“One dark night…I went out,” begins the chapter called, “There is Somewhere to Go.”* I read the words and felt relief.

Encounters with God don’t leave us standing on the journey road in the same place where we were. Those meetings shift us, move us…uproot us from the comfort and security we know, back out into the horizon, sometimes with nothing in sight. It can be unnerving, with us wondering, “Where am I going? What’s this all for? Is down really the way to go up?” This is not a random, reactive movement, but rather a thoughtful voyage taking us further up and further into God.

This “going out from here” happens over and over. It’s how we discover who God is, who we are, and what life is really about. More than we’d like, it’s perilous with bogs of despair and lions guarding gates of good things. When “Columbus sailed into the unknown, it is said that his fearful crew was on the verge of mutiny—mutiny, rather than come to the edge of…whatever. Columbus, in this perilous atmosphere, made a stark entry each day in his logbook: ‘Sailed on.’”* As people of purpose, this renouncing of our own path secures for us the growth in Love for which we long. “To come to what you not, you must go by a way where you know not.”* And so we set out, uprooted, at times disoriented, other times with great certainty of our direction and desire.

If something inside us didn’t hunger and thirst for more of God, why would we go? If we were not so certain of God’s involvement, how could we continue forward? If we did not “trust, that at times, though we may not see a way, The Holy Spirit has a way, and will not fail in his care,” then how could we ever rest? If we did not think the end worth reaching, how could we ever persevere?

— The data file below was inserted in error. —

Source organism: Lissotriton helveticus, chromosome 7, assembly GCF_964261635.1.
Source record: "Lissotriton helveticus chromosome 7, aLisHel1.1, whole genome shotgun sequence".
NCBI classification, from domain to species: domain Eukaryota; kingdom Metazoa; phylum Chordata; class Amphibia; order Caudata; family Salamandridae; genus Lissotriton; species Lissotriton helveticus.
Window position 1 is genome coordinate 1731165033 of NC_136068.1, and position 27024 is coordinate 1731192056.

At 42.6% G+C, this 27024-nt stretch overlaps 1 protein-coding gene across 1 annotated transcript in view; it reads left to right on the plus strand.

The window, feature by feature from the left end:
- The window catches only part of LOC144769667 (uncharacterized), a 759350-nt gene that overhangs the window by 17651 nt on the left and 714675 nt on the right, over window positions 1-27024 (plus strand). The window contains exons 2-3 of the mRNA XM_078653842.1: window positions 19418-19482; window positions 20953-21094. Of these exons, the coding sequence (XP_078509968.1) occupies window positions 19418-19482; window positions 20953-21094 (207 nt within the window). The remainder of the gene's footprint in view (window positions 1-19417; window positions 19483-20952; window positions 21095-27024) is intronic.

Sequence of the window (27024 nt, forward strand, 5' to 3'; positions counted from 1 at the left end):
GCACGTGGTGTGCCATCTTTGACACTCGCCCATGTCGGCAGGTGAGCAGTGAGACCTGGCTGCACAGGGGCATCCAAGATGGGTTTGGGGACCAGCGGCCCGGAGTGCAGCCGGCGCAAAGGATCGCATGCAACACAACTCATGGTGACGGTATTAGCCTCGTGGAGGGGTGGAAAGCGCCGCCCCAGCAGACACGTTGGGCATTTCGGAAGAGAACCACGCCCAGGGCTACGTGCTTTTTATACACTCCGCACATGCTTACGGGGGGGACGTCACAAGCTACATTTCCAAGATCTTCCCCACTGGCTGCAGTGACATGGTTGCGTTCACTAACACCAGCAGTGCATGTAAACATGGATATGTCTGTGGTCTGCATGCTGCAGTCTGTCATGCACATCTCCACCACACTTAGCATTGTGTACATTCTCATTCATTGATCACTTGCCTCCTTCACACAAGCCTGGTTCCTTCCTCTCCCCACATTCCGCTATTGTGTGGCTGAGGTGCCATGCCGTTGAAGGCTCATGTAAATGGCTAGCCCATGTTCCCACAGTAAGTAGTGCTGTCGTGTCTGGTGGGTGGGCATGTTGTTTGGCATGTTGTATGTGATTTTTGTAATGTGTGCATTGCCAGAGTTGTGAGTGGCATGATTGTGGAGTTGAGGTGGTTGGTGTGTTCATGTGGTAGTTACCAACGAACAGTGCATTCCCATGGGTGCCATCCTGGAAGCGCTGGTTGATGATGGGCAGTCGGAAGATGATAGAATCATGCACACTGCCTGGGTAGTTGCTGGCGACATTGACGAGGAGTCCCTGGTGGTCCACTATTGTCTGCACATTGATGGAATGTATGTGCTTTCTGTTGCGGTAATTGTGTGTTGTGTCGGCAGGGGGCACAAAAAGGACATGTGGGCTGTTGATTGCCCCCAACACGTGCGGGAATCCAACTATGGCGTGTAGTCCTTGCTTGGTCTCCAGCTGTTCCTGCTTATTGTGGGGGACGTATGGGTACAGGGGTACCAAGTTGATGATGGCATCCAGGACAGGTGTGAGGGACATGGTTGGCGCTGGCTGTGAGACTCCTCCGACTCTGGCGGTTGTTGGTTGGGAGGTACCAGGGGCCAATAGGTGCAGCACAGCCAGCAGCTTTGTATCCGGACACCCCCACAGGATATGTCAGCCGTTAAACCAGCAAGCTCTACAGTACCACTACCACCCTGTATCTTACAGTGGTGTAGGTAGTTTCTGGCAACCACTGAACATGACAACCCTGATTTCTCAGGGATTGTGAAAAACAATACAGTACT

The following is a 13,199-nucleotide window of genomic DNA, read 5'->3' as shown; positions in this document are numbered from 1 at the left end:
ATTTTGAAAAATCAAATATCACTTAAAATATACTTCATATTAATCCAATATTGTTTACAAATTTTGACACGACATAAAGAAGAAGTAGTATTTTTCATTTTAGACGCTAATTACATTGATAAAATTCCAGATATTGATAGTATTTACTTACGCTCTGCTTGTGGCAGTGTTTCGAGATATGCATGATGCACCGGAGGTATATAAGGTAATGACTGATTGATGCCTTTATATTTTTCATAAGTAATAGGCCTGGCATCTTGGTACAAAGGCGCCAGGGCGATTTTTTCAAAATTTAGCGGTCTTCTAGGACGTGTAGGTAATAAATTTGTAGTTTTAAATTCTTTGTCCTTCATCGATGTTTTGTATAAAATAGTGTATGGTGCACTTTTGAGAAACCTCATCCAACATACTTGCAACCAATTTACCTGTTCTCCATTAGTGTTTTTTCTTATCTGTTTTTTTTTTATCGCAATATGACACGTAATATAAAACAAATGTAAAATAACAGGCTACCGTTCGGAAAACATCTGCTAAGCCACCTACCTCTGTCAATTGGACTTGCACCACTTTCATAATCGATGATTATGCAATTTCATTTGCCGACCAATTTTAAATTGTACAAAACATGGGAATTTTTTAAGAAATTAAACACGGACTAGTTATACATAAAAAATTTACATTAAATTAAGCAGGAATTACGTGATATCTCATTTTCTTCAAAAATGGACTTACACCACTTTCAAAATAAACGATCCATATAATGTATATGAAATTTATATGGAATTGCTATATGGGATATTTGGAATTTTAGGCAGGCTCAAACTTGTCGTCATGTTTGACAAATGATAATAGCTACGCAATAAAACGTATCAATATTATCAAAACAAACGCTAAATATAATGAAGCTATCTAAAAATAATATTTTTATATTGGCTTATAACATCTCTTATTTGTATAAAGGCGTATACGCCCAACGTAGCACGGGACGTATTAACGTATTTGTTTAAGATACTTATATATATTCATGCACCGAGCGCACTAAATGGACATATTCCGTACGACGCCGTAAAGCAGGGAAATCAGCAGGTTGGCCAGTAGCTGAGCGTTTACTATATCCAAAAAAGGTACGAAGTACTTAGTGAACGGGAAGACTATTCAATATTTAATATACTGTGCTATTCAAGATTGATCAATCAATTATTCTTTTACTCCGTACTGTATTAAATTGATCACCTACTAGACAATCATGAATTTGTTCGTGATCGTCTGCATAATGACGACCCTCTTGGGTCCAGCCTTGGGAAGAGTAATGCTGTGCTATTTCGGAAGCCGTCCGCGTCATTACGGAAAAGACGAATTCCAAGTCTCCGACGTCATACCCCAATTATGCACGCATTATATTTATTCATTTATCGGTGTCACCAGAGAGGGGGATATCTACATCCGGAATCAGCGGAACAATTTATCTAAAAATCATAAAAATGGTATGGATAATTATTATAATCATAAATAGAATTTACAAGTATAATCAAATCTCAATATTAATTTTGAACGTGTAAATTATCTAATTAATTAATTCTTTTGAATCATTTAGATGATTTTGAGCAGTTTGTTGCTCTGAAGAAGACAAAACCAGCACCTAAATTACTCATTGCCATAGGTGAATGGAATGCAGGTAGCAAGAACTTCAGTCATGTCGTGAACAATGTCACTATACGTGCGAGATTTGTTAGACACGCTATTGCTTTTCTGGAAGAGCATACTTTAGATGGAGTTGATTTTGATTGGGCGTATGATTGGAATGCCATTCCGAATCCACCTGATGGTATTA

And what is the end? Is it not to encounter ourselves as well as God? Is it not to learn to embrace the brokenness we find knowing Jesus Himself has already embraced it and in the leading forward, is restoring and remaking it? Is it not to “retrieve our scattered human potential and enable us, at last to employ it in loving?”* This is the true power of journey. Not the endless steps, but the endless opportunities to become one with Love, so that it seeps from our very being in compassion and tender regard. It is life reborn, redirected, and transformed…by Love, to Love, and for Love.

This is the relief. That the weary brokenness, the dark nights I don’t understand, the journeys that seem so long are going somewhere. And that somewhere is purposed, planned and paid for…and it’s Good.

* Quotes taken from The Impact of God by Father Ian Matthews

Journey of the Mag

T. S. Eliot

“A cold coming we had of it,

Just the worst time of the year

For a journey, and such a long journey:

The ways deep and the weather sharp,

The very dead of winter.”

And the camels galled, sore-footed, refractory,

Lying down in the melting snow.

There were times we regretted

The summer palaces on slopes, the terraces,

And the silken girls bringing sherbet.

Then the camel men cursing and grumbling

And running away, and wanting their liquor and women,

And the night-fires going out, and the lack of shelters,

And the cities hostile and the towns unfriendly

And the villages dirty and charging high prices:

A hard time we had of it.

At the end we preferred to travel all night,

Sleeping in snatches,

With the voices singing in our ears, saying

That this was all folly.

Then at dawn we came down to a temperate valley,

Wet, below the snow line, smelling of vegetation;

With a running stream and a water-mill beating the darkness,

And three trees on the low sky,

And an old white horse galloped away in the meadow.

Then we came to a tavern with vine-leaves over the lintel,

Six hands at an open door dicing for pieces of silver,

And feet kicking the empty wine-skins.

But there was no information, and so we continued

And arrived at evening, not a moment too soon

Finding the place; it was (you may say) satisfactory.

All this was a long time ago, I remember,

And I would do it again, but set down

This set down

This: were we led all that way for

Birth or Death? There was a Birth, certainly,

We had evidence and no doubt. I had seen birth and death,

But had thought they were different; this Birth was

Hard and bitter agony for us, like Death, our death.

We returned to our places, these Kingdoms,

But no longer at ease here, in the old dispensation,

With an alien people clutching their gods.

I should be glad of another death.


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